Information management systems give policy makers and planning agencies the foresight to manage growth and change today in a way that is useful for tomorrow. As Africa’s various regions expand in resource development and urban, industrial, technological, and agricultural growth, geographic information system (GIS) technology offers solutions for conservation and urban planning. GIS is a computer software that allows its users to manage and manipulate geographic data. By using GIS, analysts are able to establish the patterns and process of development that work and that do not work.
As much as this sounds familiar to many individuals in Europe and America, in many African countries today this is a very new field, which requires “expatriates” to execute any job description or contract with a GIS element to it. To get you grounded to this fact, let’s take a look at some GIS gaps that remain unexploited in many African countries.
Spatial Data: As of 2005 according to a UNOCHA report only 15 percent of the world was mapped. Nine years later, that number has definitely gone up, but most definitely not in Africa. All though many online sources claim to have this data, it’s either outdated or unverified, African countries are growing every other day, a new road is being opened; a new construction is being undertaken etc. Data is like fuel to any GIS!
The Collaborative mapping effort through Open Street Maps and Google has indeed made giant leaps, to keep track of the developments. However with the low internet penetration coupled with high internet cost, many African countries still remain unmapped.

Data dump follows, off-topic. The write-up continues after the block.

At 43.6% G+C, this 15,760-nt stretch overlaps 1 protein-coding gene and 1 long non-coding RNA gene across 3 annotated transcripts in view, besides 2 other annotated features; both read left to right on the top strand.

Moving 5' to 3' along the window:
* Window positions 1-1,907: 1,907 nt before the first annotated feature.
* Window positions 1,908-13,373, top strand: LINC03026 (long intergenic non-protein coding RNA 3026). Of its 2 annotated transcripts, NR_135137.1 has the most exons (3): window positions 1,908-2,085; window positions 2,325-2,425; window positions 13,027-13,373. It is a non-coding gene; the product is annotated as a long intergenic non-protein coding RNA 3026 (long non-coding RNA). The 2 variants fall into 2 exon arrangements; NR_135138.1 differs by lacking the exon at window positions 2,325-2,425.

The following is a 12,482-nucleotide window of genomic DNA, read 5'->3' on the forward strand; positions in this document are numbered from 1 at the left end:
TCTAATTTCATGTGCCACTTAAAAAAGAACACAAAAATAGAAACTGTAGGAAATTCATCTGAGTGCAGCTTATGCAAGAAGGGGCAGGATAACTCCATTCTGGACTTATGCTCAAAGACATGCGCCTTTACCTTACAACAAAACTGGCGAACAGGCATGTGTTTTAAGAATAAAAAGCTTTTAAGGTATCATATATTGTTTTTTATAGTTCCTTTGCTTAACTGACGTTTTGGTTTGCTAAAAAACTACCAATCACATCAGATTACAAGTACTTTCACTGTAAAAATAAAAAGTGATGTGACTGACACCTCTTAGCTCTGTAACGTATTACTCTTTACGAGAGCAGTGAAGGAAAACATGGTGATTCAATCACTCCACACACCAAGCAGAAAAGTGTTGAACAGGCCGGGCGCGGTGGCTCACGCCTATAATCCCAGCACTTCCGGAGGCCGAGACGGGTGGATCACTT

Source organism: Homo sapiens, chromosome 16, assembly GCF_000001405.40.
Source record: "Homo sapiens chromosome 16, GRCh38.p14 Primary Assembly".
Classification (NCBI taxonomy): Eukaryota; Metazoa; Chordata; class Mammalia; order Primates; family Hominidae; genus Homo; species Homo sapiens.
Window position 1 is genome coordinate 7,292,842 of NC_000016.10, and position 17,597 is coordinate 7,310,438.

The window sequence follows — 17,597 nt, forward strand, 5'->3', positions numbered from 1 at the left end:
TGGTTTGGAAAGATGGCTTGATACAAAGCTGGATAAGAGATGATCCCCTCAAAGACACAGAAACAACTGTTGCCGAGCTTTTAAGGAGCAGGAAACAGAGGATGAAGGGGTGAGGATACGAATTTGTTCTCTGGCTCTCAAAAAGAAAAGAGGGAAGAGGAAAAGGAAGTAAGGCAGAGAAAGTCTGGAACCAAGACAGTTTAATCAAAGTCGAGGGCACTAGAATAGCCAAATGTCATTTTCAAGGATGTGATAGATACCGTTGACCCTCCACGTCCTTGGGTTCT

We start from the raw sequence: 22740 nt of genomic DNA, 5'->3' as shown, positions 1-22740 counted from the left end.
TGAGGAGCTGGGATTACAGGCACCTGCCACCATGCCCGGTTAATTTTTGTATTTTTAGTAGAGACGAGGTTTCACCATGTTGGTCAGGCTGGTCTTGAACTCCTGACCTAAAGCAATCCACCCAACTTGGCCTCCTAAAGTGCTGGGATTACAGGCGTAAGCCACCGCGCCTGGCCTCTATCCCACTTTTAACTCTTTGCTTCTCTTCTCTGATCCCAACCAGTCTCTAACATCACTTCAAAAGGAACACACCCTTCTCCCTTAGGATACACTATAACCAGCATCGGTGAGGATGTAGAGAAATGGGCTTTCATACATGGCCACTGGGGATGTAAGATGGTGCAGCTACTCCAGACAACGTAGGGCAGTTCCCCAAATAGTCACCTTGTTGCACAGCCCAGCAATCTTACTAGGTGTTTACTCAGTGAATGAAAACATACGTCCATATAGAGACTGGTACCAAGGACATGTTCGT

Satellite Imagery: Still on the subject of data, remotely sensed images that are currently available relative to Africa are either of very poor resolution (black and white) or they are totally outdated. A quick virtual visit of many African countries using your Google Earth application can point this out quite quickly. Recently a government institution approached us for satellite images, after several Skype calls to contacts in Europe and America many of these companies didn’t have any in their archives, well we finally got a supplier from India.
Environmental conservation and Natural resource management: With the discovery of underground resources taking place on almost every country in Africa, it’s only a matter of time before conflicting interests arise on the best way to extract and manage the resources without damaging the environment. GIS will prove very instrumental in helping these hot headed decision makers on the most cost effective method, while conserving the environment.